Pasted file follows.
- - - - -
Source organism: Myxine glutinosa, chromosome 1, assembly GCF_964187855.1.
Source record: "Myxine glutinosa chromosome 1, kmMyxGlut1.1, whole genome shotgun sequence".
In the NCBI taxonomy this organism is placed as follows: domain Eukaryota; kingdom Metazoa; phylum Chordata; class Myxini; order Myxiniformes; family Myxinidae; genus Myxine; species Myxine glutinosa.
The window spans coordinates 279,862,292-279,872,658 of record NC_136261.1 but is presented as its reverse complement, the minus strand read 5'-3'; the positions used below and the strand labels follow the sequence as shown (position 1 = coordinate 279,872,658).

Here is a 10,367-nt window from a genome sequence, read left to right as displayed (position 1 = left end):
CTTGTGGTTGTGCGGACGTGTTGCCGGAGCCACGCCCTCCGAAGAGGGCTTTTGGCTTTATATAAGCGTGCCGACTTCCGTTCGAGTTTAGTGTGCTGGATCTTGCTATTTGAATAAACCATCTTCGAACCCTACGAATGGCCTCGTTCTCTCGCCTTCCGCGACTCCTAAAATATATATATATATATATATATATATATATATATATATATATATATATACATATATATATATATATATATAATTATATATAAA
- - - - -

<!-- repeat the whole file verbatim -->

Source organism: Myxine glutinosa, chromosome 1, assembly GCF_964187855.1.
Source record: "Myxine glutinosa chromosome 1, kmMyxGlut1.1, whole genome shotgun sequence".
In the NCBI taxonomy this organism is placed as follows: domain Eukaryota; kingdom Metazoa; phylum Chordata; class Myxini; order Myxiniformes; family Myxinidae; genus Myxine; species Myxine glutinosa.
The window spans coordinates 279,862,292-279,872,658 of record NC_136261.1 but is presented as its reverse complement, the minus strand read 5'-3'; the positions used below and the strand labels follow the sequence as shown (position 1 = coordinate 279,872,658).

Here is a 10,367-nt window from a genome sequence, read left to right as displayed (position 1 = left end):
CTTGTGGTTGTGCGGACGTGTTGCCGGAGCCACGCCCTCCGAAGAGGGCTTTTGGCTTTATATAAGCGTGCCGACTTCCGTTCGAGTTTAGTGTGCTGGATCTTGCTATTTGAATAAACCATCTTCGAACCCTACGAATGGCCTCGTTCTCTCGCCTTCCGCGACTCCTAAAATATATATATATATATATATATATATATATATATATATATATATATATACATATATATATATATATATATAATTATATATAAA